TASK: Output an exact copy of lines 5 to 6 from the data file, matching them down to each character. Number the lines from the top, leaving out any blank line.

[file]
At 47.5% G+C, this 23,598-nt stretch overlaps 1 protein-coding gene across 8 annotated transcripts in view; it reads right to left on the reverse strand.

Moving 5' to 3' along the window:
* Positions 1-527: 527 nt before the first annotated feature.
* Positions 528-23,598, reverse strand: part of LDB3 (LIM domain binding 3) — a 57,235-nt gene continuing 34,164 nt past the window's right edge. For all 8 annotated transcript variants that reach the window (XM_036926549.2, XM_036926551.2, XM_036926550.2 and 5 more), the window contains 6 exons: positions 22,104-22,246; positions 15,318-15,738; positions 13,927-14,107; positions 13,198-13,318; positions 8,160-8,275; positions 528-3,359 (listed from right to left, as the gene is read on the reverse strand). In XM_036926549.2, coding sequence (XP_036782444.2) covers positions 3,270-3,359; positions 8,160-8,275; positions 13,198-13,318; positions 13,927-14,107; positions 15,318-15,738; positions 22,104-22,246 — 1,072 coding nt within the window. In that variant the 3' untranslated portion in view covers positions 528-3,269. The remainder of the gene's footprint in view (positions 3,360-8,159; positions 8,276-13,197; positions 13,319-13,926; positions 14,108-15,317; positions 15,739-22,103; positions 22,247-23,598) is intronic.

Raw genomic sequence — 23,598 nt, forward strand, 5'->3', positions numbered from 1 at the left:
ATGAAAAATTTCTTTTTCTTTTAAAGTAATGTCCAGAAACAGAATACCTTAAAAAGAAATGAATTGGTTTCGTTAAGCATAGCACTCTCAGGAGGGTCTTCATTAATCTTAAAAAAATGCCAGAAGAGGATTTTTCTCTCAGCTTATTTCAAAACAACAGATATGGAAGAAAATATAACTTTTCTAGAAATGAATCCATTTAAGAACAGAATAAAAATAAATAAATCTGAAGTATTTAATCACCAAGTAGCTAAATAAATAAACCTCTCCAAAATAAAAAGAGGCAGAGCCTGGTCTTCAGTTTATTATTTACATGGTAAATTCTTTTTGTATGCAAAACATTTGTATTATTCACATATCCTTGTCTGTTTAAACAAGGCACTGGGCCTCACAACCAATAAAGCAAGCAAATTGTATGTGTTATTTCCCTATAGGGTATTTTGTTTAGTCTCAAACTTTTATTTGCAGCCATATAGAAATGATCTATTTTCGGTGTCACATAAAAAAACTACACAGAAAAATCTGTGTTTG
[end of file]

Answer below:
Raw genomic sequence — 23,598 nt, forward strand, 5'->3', positions numbered from 1 at the left:
ATGAAAAATTTCTTTTTCTTTTAAAGTAATGTCCAGAAACAGAATACCTTAAAAAGAAATGAATTGGTTTCGTTAAGCATAGCACTCTCAGGAGGGTCTTCATTAATCTTAAAAAAATGCCAGAAGAGGATTTTTCTCTCAGCTTATTTCAAAACAACAGATATGGAAGAAAATATAACTTTTCTAGAAATGAATCCATTTAAGAACAGAATAAAAATAAATAAATCTGAAGTATTTAATCACCAAGTAGCTAAATAAATAAACCTCTCCAAAATAAAAAGAGGCAGAGCCTGGTCTTCAGTTTATTATTTACATGGTAAATTCTTTTTGTATGCAAAACATTTGTATTATTCACATATCCTTGTCTGTTTAAACAAGGCACTGGGCCTCACAACCAATAAAGCAAGCAAATTGTATGTGTTATTTCCCTATAGGGTATTTTGTTTAGTCTCAAACTTTTATTTGCAGCCATATAGAAATGATCTATTTTCGGTGTCACATAAAAAAACTACACAGAAAAATCTGTGTTTG